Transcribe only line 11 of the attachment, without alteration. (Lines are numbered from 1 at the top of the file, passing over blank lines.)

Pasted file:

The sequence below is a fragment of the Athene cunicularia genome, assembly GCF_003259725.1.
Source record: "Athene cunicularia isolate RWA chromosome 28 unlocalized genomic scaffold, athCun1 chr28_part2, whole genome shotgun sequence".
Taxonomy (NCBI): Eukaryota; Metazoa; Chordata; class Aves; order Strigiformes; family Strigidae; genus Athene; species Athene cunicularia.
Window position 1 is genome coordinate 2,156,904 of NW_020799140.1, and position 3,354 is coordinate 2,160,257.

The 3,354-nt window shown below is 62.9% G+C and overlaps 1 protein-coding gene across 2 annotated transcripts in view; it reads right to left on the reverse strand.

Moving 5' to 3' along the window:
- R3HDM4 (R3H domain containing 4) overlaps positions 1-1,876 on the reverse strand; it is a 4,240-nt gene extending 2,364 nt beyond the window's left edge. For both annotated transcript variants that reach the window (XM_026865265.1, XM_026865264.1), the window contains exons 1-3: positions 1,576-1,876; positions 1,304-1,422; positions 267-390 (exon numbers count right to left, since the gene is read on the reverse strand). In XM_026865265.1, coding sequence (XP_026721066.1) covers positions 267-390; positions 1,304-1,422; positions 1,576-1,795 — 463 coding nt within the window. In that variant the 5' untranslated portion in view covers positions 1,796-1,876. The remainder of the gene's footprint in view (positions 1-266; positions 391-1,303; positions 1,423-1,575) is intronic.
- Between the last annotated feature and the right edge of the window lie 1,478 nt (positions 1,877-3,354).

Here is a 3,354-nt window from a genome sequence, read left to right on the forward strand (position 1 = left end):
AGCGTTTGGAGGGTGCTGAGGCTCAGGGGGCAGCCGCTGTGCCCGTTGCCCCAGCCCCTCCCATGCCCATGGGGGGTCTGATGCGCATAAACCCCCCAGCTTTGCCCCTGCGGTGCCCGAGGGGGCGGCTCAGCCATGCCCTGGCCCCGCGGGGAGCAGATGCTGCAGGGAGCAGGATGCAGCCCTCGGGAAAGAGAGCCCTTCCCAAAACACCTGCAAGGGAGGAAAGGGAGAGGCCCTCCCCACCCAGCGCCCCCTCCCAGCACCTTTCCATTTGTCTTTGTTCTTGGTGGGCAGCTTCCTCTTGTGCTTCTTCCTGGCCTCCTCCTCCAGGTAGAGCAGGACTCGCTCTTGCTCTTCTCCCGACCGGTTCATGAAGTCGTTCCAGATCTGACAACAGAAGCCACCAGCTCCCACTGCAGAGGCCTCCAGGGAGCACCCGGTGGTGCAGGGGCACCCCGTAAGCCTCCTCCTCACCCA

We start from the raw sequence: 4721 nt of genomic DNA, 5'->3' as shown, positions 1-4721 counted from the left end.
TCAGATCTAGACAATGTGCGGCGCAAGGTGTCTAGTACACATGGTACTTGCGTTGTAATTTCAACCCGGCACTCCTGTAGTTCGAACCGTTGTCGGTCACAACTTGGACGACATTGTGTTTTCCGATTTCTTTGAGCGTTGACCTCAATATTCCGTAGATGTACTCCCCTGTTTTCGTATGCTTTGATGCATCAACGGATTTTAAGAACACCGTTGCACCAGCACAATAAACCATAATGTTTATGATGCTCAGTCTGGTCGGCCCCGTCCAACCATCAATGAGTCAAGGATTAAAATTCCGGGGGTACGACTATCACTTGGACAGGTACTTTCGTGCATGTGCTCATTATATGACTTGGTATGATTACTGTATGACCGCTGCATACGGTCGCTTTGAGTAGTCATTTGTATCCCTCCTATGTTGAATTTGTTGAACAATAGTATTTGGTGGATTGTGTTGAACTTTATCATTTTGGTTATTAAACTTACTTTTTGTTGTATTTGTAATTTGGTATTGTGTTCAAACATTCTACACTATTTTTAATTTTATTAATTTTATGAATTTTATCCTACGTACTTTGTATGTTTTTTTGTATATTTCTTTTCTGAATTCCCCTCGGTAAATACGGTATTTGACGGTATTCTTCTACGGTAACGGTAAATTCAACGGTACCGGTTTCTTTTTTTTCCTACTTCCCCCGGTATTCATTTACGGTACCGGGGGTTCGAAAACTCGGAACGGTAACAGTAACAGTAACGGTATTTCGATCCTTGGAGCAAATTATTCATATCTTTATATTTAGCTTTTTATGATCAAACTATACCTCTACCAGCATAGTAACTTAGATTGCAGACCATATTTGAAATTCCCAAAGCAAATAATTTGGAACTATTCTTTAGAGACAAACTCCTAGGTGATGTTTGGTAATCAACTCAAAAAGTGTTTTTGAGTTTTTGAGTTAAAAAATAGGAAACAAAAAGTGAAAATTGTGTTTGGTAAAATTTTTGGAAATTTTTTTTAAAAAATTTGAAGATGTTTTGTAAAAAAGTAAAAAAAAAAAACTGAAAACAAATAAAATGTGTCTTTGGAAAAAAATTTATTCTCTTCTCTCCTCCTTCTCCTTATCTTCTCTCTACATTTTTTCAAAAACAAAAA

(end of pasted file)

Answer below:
We start from the raw sequence: 4721 nt of genomic DNA, 5'->3' as shown, positions 1-4721 counted from the left end.